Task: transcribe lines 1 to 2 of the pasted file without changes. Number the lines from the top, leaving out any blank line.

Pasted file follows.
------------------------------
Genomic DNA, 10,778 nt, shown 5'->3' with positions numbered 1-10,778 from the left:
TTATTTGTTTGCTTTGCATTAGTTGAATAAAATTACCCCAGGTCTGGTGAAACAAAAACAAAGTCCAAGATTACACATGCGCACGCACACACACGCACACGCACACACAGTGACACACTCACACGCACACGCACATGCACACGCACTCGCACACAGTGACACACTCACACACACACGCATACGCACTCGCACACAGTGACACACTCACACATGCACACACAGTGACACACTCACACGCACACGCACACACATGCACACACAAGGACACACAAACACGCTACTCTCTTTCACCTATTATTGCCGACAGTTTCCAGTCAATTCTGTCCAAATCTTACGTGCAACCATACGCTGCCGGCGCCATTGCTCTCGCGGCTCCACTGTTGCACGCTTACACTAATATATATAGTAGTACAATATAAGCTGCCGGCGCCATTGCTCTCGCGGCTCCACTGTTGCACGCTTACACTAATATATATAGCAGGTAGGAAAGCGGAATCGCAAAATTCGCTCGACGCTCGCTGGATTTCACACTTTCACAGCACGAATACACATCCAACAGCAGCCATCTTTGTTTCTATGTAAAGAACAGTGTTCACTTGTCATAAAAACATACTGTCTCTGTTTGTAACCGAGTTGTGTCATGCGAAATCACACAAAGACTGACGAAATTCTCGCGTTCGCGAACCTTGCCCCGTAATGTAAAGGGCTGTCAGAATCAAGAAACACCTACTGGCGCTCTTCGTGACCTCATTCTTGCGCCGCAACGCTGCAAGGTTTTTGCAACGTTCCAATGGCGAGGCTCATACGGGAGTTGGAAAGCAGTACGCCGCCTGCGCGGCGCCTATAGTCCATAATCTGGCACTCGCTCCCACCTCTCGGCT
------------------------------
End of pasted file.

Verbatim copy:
Genomic DNA, 10,778 nt, shown 5'->3' with positions numbered 1-10,778 from the left:
TTATTTGTTTGCTTTGCATTAGTTGAATAAAATTACCCCAGGTCTGGTGAAACAAAAACAAAGTCCAAGATTACACATGCGCACGCACACACACGCACACGCACACACAGTGACACACTCACACGCACACGCACATGCACACGCACTCGCACACAGTGACACACTCACACACACACGCATACGCACTCGCACACAGTGACACACTCACACATGCACACACAGTGACACACTCACACGCACACGCACACACATGCACACACAAGGACACACAAACACGCTACTCTCTTTCACCTATTATTGCCGACAGTTTCCAGTCAATTCTGTCCAAATCTTACGTGCAACCATACGCTGCCGGCGCCATTGCTCTCGCGGCTCCACTGTTGCACGCTTACACTAATATATATAGTAGTACAATATAAGCTGCCGGCGCCATTGCTCTCGCGGCTCCACTGTTGCACGCTTACACTAATATATATAGCAGGTAGGAAAGCGGAATCGCAAAATTCGCTCGACGCTCGCTGGATTTCACACTTTCACAGCACGAATACACATCCAACAGCAGCCATCTTTGTTTCTATGTAAAGAACAGTGTTCACTTGTCATAAAAACATACTGTCTCTGTTTGTAACCGAGTTGTGTCATGCGAAATCACACAAAGACTGACGAAATTCTCGCGTTCGCGAACCTTGCCCCGTAATGTAAAGGGCTGTCAGAATCAAGAAACACCTACTGGCGCTCTTCGTGACCTCATTCTTGCGCCGCAACGCTGCAAGGTTTTTGCAACGTTCCAATGGCGAGGCTCATACGGGAGTTGGAAAGCAGTACGCCGCCTGCGCGGCGCCTATAGTCCATAATCTGGCACTCGCTCCCACCTCTCGGCT